Ceiling Fan Not Cooling You Off? Maybe It's Spinning in the Wrong Direction

Have you checked the settings on your ceiling fan lately?
Have you checked the settings on your ceiling fan lately? / lll0228 // iStock

Ceiling fans aren't just for hot summer days. They can also be used in the winter to circulate warm air from the ceiling. But if you've noticed that your fan works better on cold days than on hot ones, you may just have it on the wrong setting, as the Spark Energy blog suggests.

According to Energy Star, ceiling fans should be set to spin counterclockwise in the summer, creating a cool downward breeze. If you don't feel that air movement while standing beneath your ceiling fan, it's probably spinning the wrong way.

The clockwise setting on a fan helps your room feel warmer rather than cooling it down. A low-speed clockwise spin can create an updraft in the room that forces warm air down from the ceiling, making you feel a little more toasty below.

Some newer fans also let you switch the spin direction by remote control, but if that's not the case for your fan, it's still a relatively easy fix. For most fans, you can change the direction of the spin using a switch on the fan's motor. Make sure that the fan is completely shut off and has stopped spinning, then grab a chair or ladder and find the switch, which is often located near the pull cord.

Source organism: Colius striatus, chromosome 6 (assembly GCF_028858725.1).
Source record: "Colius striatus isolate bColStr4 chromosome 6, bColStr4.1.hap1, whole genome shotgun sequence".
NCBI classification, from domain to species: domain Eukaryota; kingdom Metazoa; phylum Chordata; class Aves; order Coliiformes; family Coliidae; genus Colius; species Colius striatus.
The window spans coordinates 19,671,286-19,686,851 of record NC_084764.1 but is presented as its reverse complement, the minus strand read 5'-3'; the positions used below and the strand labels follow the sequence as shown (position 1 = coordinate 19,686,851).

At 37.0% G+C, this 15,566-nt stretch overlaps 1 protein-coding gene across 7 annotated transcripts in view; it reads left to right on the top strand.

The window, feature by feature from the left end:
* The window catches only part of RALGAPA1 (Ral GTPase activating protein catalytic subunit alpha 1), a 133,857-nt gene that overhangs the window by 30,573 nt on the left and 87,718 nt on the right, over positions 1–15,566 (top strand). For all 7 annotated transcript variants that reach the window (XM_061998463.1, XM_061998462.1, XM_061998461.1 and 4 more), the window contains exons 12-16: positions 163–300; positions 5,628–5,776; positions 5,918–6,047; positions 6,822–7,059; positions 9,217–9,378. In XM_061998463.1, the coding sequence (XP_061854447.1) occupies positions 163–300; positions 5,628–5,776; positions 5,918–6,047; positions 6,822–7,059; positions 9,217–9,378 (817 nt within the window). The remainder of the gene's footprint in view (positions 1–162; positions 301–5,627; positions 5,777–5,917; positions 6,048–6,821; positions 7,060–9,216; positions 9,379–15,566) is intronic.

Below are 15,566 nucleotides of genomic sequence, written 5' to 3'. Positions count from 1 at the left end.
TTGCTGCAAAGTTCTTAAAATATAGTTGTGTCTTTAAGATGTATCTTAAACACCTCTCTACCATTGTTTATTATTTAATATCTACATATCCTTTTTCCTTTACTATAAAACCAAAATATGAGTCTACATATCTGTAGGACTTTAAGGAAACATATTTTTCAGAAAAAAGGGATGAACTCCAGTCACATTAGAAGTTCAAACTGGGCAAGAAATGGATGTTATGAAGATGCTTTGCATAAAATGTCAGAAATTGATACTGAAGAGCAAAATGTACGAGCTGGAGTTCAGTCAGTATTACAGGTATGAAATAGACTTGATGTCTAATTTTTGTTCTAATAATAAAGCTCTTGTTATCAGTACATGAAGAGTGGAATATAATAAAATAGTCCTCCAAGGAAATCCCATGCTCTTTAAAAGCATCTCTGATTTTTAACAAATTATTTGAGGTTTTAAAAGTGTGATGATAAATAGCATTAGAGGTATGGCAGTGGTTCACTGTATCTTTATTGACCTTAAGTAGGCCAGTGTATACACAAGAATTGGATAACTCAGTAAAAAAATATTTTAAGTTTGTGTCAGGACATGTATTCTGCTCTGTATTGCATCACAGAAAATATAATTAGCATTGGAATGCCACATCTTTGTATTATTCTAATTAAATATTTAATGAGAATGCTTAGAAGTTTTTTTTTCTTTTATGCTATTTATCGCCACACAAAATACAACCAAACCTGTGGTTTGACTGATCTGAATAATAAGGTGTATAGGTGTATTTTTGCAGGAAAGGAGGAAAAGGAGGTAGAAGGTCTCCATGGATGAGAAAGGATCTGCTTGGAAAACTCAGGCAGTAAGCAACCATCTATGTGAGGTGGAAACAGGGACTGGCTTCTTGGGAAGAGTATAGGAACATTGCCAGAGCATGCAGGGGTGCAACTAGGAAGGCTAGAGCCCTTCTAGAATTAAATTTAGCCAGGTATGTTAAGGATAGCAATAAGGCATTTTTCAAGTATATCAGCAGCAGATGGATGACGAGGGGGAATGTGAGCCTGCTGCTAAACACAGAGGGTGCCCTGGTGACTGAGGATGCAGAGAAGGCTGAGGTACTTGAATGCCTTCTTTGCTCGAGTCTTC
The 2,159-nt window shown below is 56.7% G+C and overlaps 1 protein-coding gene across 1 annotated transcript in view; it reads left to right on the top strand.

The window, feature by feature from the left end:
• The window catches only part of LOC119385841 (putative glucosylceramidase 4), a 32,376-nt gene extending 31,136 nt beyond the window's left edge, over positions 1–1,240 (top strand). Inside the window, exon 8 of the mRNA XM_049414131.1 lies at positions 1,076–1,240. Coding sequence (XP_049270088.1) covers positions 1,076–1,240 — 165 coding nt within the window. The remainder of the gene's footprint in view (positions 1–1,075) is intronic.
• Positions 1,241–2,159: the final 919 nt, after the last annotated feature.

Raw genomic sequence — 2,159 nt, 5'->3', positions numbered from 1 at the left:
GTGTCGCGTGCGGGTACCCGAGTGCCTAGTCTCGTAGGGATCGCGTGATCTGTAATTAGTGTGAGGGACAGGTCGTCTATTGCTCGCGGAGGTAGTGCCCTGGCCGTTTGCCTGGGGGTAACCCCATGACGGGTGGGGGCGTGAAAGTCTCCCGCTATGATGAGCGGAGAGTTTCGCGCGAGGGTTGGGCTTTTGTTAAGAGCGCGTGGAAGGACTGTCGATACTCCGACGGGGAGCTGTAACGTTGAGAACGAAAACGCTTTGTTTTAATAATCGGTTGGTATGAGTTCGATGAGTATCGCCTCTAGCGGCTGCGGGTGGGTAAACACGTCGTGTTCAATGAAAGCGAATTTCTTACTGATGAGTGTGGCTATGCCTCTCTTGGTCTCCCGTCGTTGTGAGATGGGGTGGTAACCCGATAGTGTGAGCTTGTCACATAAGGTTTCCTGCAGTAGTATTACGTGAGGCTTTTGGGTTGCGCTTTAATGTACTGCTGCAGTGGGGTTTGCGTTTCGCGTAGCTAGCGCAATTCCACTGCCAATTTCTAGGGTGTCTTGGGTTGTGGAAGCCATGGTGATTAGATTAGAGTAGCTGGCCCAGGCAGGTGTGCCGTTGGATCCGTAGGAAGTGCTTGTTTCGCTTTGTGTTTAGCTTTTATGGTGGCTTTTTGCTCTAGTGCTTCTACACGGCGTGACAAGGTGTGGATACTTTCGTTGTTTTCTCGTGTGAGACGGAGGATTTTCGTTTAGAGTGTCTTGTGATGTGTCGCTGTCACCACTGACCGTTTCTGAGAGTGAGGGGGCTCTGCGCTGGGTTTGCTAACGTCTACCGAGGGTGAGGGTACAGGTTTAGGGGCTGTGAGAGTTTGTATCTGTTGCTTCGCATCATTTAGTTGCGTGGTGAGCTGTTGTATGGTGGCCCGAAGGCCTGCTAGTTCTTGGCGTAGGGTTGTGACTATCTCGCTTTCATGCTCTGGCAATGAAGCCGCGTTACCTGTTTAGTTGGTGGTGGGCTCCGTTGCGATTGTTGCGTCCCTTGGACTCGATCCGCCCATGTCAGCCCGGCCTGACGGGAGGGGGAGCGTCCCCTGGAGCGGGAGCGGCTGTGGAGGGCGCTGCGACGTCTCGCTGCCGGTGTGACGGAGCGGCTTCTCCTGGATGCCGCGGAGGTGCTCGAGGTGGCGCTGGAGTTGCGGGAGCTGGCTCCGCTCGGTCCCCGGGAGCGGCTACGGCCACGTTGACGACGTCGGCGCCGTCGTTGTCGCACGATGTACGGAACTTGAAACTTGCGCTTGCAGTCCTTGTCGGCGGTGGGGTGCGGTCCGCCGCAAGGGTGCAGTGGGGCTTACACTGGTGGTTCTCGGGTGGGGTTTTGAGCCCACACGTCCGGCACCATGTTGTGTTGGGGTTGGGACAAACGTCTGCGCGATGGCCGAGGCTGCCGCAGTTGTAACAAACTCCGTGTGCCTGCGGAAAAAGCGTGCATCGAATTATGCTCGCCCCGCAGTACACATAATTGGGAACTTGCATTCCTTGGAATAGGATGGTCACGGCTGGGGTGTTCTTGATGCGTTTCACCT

In either season, turning on your ceiling fan can help you save energy by limiting the amount of heating and air conditioning you use, without having to sacrifice your comfort. Running a ceiling fan allows you to raise the setting of your air conditioner approximately 4°F without noticing a difference in comfort, according to the U.S. Department of Energy.

If you're hoping to chill out this summer without turning on the A/C, check out some of our other tips for staying cool here.

[h/t Spark Energy]